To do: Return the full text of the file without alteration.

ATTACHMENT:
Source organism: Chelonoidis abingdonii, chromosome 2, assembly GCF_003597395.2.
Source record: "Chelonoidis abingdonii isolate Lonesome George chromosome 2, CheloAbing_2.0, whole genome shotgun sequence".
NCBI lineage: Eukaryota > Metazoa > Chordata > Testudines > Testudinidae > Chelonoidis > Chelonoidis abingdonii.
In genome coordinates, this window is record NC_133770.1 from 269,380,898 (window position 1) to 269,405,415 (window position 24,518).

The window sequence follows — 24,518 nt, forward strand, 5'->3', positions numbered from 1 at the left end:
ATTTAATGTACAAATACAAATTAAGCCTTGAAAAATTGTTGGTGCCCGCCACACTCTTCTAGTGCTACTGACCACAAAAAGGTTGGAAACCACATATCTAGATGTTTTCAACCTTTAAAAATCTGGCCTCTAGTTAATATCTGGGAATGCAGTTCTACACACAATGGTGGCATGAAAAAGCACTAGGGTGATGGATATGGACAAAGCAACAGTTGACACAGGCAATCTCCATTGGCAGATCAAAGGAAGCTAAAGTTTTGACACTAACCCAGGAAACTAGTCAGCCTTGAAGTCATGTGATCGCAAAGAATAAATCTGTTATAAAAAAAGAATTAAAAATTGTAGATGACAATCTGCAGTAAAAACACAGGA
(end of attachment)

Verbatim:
Source organism: Chelonoidis abingdonii, chromosome 2, assembly GCF_003597395.2.
Source record: "Chelonoidis abingdonii isolate Lonesome George chromosome 2, CheloAbing_2.0, whole genome shotgun sequence".
NCBI lineage: Eukaryota > Metazoa > Chordata > Testudines > Testudinidae > Chelonoidis > Chelonoidis abingdonii.
In genome coordinates, this window is record NC_133770.1 from 269,380,898 (window position 1) to 269,405,415 (window position 24,518).

The window sequence follows — 24,518 nt, forward strand, 5'->3', positions numbered from 1 at the left end:
ATTTAATGTACAAATACAAATTAAGCCTTGAAAAATTGTTGGTGCCCGCCACACTCTTCTAGTGCTACTGACCACAAAAAGGTTGGAAACCACATATCTAGATGTTTTCAACCTTTAAAAATCTGGCCTCTAGTTAATATCTGGGAATGCAGTTCTACACACAATGGTGGCATGAAAAAGCACTAGGGTGATGGATATGGACAAAGCAACAGTTGACACAGGCAATCTCCATTGGCAGATCAAAGGAAGCTAAAGTTTTGACACTAACCCAGGAAACTAGTCAGCCTTGAAGTCATGTGATCGCAAAGAATAAATCTGTTATAAAAAAAGAATTAAAAATTGTAGATGACAATCTGCAGTAAAAACACAGGA